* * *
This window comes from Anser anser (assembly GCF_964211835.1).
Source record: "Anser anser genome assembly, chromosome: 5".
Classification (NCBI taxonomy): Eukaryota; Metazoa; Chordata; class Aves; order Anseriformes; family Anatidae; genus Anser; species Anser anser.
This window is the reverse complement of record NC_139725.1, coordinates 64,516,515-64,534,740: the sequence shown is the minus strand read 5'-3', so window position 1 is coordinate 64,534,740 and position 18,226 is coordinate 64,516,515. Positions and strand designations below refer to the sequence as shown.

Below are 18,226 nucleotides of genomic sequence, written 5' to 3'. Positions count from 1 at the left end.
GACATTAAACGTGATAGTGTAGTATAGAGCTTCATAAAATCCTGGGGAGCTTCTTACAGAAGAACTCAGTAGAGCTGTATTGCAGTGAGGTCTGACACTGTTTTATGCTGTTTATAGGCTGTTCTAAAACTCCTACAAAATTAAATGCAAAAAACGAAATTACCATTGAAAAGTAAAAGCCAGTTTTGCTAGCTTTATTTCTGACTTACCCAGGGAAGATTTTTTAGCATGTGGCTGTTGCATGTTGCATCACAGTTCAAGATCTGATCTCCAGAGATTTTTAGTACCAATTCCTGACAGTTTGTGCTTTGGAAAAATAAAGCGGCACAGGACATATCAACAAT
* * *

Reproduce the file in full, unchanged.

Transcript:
This window comes from Anser anser (assembly GCF_964211835.1).
Source record: "Anser anser genome assembly, chromosome: 5".
Classification (NCBI taxonomy): Eukaryota; Metazoa; Chordata; class Aves; order Anseriformes; family Anatidae; genus Anser; species Anser anser.
This window is the reverse complement of record NC_139725.1, coordinates 64,516,515-64,534,740: the sequence shown is the minus strand read 5'-3', so window position 1 is coordinate 64,534,740 and position 18,226 is coordinate 64,516,515. Positions and strand designations below refer to the sequence as shown.

Below are 18,226 nucleotides of genomic sequence, written 5' to 3'. Positions count from 1 at the left end.
GACATTAAACGTGATAGTGTAGTATAGAGCTTCATAAAATCCTGGGGAGCTTCTTACAGAAGAACTCAGTAGAGCTGTATTGCAGTGAGGTCTGACACTGTTTTATGCTGTTTATAGGCTGTTCTAAAACTCCTACAAAATTAAATGCAAAAAACGAAATTACCATTGAAAAGTAAAAGCCAGTTTTGCTAGCTTTATTTCTGACTTACCCAGGGAAGATTTTTTAGCATGTGGCTGTTGCATGTTGCATCACAGTTCAAGATCTGATCTCCAGAGATTTTTAGTACCAATTCCTGACAGTTTGTGCTTTGGAAAAATAAAGCGGCACAGGACATATCAACAAT